Glock answered the call for shooters with small hands with their “Short Frame” (SF) series of handguns. The SF frames provide a small diameter grip. This makes it easier for people with smaller hands to reach the trigger and is more comfortable to hold.
The SF is 0.3″ (3 tenths of an inch) shorter from back to front strap – meaning the grip is slightly smaller to accommodate those with smaller hands who could not comfortably hold a G20. The “SF” magazines will fit in standard G20’s but the old standard magazines will not fit in the “SF”. Then, Glock followed through with the Gen4 series of handguns that have interchangeable back straps, which makes accommodating small hands an easy task. Use of a small punch or a Glock Tool makes changing back straps a quick process.
The Springfield XDm series of pistols, like Glock, utilize interchangeable back straps that are changed out using a small 3/32″ punch. The Springfield XDs pistols, although small, provide an interchangeable back strap so that small hands can really get a grip on this pistol – especially in .40 calibers and .45 acp.
Most 1911-based pistol grip panels can be swapped out with thinner grip panels, although the grip screw bushings may have to be replaced with those that are compatible with thinner grips.With a few exceptions, most manufacturers attempt, through research and ergonomics, to create a balance of handgun and grip that will work for most people. With polymer handguns, the grip area leaves little for modification without moving into custom work when a thinner grip area is desired. Revolvers are different animals. While I usually try to find a grip that is larger than what came on the gun, there are some standard grips that are too large, or that do not fit my hand comfortably. Luckily, replacement grips for revolvers are plentiful. For large revolvers, selecting a grip that exposes the back strap may be a simple answer for reducing trigger reach without sacrificing control. On revolvers like the Ruger series of large double-action revolvers, the selection is somewhat limited. I did not care for the Packmyr grips that came with my Ruger GP100 and I opted to exchange them with exotic wood Hogue grips with finger grooves and side checkering. They are very pleasing to the eye, the finger grooves fit my hand, and the grips have a palm swell that adds girth to the grip, yet the grips are not as comfortable when firing full .357 magnum loads as are the rubber type of grip. Since I do not push hot loads through my guns on a constant basis, and I wear shooting gloves when doing so, recoil is not a serious consideration for me. However, for some people, recoil may be a factor in poor handgun control. With that said, I will soon be changing the Hogue exotic wood grips to new Hogue grips with recoil control (essentially, a blue “gel” pad inside of the grip). With revolvers like the Smith & Wesson Mdl 586/686 .357 magnum and Mdl 29/629 .44 magnum, a good set of rubber grips that expose the back strap can help those with small hands control the handgun by increasing the amount of grip purchase while shortening the distance to the trigger. The exposed back strap may make felt recoil worse, however. A large caliber such as a .44 cannot accommodate a very small grip; the grip has to be proportionate to the gun size to start. Again, everything is a trade-off of sorts.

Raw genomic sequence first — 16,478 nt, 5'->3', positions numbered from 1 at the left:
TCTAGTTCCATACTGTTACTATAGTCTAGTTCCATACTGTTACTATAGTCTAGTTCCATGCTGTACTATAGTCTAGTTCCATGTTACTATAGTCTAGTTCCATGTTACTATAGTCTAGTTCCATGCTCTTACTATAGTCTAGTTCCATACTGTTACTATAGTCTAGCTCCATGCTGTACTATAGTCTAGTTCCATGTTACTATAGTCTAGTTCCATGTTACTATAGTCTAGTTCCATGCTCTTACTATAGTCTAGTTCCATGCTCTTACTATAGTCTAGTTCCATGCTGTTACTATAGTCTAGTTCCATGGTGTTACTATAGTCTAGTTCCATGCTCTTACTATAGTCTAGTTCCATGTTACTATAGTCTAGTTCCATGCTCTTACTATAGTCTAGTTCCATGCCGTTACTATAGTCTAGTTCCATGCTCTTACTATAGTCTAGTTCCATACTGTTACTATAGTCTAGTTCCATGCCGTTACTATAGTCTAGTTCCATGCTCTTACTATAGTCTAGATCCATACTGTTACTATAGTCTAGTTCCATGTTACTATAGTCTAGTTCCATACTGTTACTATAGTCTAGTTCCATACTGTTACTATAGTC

When choosing the best pistol grip material and design for your handgun, you will be somewhat limited by the model and features of your gun. Some handguns require pistol grips with particular materials. For example, a high-powered handgun should be equipped with a grip that will not become harder to maneuver in the event that your hand becomes sweaty. Hardwood grips are noted for their beauty and warmth in the hand but may exaggerate recoil or twist in the hand if not properly checkered. Rubber pistol grips are popular because they are flexible, soft, and absorb recoil. Ivory pistol grips, noted for their beauty after aging, may not be the best.
Whether your hands are large or small, choosing the correct pistol grip is an extremely important aspect of owning and using a handgun. The correct handgun grip will improve the effectiveness and accuracy whenever shooting. Keep in mind, selecting a grip that simply makes your handgun look better may be counterproductive. Every handgun grip has a direct impact on shooting performance.If you have small hands, but wish for a large caliber pistol or revolver to handle your defensive needs, you may need to do some research; hold and shoot many guns until you find one, in your desired caliber, that fits your hand as correctly as possible. Luckily, it is becoming easier for the small-handed person to find a handgun with grips that already fit the hand correctly without spending a lot of money on after-market grips.